function may be a step in the pathway to carcinogenesis. More often, they indicate interference with the normal duplication, function, and control of cell division and genetic activity that also might result in precancer or early neoplastic processes. Genotoxicity also encompasses the ability to cause germ cell and somatic cell mutations that cause malformations, disease, and other adverse health outcomes.
Many cell systems derived from various organisms have been used to the assess genotoxicity of a large array of chemicals. In evaluating the applicability of the results of these tests to human risk from fluoride ingestion, some of the key parameters are the concentrations used in the assays compared with physiologic concentrations, the form and vehicle for fluoride exposure in the assay, and existing data on overall applicability of the various assays to risk in humans. Tennant (1987) and Tennant et al. (1987) concluded that the Salmonella reverse mutation assay was the best short-term genotoxicity assay available for predicting carcinogenicity in mammals. However, Parodi et al. (1991) reviewed the results of various genotoxicity tests in comparison with animal carcinogenicity studies, and found that in vitro cytogenetic tests, particularly sister-chromatid exchange tests (SCEs), were more predictive of carcinogenicity than the Salmonella reverse mutation assay. Tice et al. (1996) subsequently reviewed relative sensitivities of rodents and humans to genotoxic agents and concluded that humans are more than an order of magnitude more sensitive than rodents to most of the genotoxic agents they examined using the genetic activity profile database.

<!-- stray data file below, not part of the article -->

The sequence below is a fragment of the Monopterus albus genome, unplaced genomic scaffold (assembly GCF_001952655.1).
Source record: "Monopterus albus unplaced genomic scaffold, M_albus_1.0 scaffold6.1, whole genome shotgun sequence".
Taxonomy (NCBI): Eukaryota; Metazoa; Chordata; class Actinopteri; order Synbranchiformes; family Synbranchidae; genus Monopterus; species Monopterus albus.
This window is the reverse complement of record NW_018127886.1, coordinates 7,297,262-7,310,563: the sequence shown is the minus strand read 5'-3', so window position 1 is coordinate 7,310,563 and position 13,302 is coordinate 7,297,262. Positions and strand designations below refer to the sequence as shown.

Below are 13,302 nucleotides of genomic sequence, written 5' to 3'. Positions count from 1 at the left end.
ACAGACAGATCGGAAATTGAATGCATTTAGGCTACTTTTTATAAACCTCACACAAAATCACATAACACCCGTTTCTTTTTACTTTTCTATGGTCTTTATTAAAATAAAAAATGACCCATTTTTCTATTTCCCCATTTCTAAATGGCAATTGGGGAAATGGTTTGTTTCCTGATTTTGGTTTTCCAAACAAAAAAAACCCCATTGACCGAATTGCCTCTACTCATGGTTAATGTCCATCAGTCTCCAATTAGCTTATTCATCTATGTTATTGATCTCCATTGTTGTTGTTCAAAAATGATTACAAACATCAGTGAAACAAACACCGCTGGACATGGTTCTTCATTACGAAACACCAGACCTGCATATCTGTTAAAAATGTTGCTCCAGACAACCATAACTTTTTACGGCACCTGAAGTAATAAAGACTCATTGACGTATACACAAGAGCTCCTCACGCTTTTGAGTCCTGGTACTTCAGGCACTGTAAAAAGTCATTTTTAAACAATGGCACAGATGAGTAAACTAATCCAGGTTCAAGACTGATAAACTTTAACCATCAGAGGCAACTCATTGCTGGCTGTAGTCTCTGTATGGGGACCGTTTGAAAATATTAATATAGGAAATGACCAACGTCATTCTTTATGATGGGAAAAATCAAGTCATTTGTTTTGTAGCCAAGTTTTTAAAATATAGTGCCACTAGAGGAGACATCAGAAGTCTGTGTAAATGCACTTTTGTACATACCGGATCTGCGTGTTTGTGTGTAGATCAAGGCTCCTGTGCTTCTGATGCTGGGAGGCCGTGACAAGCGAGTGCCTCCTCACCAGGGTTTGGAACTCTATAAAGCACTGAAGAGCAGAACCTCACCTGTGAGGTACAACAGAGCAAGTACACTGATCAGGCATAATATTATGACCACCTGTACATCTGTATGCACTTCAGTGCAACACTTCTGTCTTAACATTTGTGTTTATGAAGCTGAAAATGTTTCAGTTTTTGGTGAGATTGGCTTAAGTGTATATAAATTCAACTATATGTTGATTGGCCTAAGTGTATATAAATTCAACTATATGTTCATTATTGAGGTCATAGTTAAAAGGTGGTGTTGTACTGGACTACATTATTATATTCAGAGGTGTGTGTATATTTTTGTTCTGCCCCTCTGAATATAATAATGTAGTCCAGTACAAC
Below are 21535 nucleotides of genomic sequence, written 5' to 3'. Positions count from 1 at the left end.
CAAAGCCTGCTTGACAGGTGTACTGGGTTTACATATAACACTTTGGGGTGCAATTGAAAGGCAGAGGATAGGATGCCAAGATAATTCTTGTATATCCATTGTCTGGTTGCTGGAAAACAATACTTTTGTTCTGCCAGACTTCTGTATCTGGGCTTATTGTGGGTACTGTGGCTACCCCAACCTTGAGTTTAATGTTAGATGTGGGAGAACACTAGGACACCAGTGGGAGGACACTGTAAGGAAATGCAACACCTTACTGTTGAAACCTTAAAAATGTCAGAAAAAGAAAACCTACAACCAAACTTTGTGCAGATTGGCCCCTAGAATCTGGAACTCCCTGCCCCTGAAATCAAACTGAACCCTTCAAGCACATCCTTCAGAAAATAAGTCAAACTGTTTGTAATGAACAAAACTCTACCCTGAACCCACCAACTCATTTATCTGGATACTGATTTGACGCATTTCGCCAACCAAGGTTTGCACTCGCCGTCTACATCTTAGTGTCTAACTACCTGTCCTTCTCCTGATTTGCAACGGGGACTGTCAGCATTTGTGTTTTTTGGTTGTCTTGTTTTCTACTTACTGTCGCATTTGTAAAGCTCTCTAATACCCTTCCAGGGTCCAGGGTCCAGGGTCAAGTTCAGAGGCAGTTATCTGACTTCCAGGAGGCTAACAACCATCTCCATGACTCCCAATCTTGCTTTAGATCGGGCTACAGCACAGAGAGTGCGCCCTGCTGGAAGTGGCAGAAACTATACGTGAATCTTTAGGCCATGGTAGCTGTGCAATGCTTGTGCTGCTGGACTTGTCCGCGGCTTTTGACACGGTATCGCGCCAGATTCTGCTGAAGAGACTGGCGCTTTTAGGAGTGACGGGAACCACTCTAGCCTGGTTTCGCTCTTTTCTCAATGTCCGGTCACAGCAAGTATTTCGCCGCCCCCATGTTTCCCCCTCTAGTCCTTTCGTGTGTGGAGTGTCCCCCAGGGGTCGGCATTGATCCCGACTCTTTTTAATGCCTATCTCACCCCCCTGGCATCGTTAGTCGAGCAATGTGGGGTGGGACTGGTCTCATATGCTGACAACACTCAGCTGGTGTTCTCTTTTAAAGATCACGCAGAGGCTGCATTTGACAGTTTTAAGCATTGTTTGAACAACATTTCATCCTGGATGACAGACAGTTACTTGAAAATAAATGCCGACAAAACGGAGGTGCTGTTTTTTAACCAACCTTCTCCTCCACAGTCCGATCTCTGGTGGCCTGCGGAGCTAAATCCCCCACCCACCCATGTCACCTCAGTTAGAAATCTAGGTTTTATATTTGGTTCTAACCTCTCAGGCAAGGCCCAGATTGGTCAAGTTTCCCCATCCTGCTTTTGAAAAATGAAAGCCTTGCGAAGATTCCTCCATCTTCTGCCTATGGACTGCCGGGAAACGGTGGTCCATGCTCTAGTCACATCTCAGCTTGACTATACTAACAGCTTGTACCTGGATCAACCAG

The available new genotoxicity studies of fluoride are detailed in Table 10-1. The most extensive and important additions to the genotoxicity literature on fluoride since 1993 are in vivo assays in human populations and, to a lesser extent, in vitro assays using human cell lines and in vivo experiments with rodents. These studies are discussed below.
Mutagenicity indicates direct action of a substance on DNA. Alterations in DNA suggest that the chemical has the potential to cause genetic effects as well as carcinogenic potential. In 1993, the existing literature did not indicate that fluoride posed a mutation hazard. The literature included assays with Salmonella (virtually all negative results), various mammalian cells lines (virtually all negative), and cultured human lymphocytes. Positive results in the human lymphocytes were seen at fluoride concentrations above 65 micrograms per milliliter (µg/mL) (parts per million [ppm]) and generally at more than 200 µg/mL, (much greater concentrations than those to which human cells in vivo typically would be exposed). No pertinent studies have been found since those reviewed in the 1993 NRC report. The committee interprets the weight of evidence from in vivo rodent studies to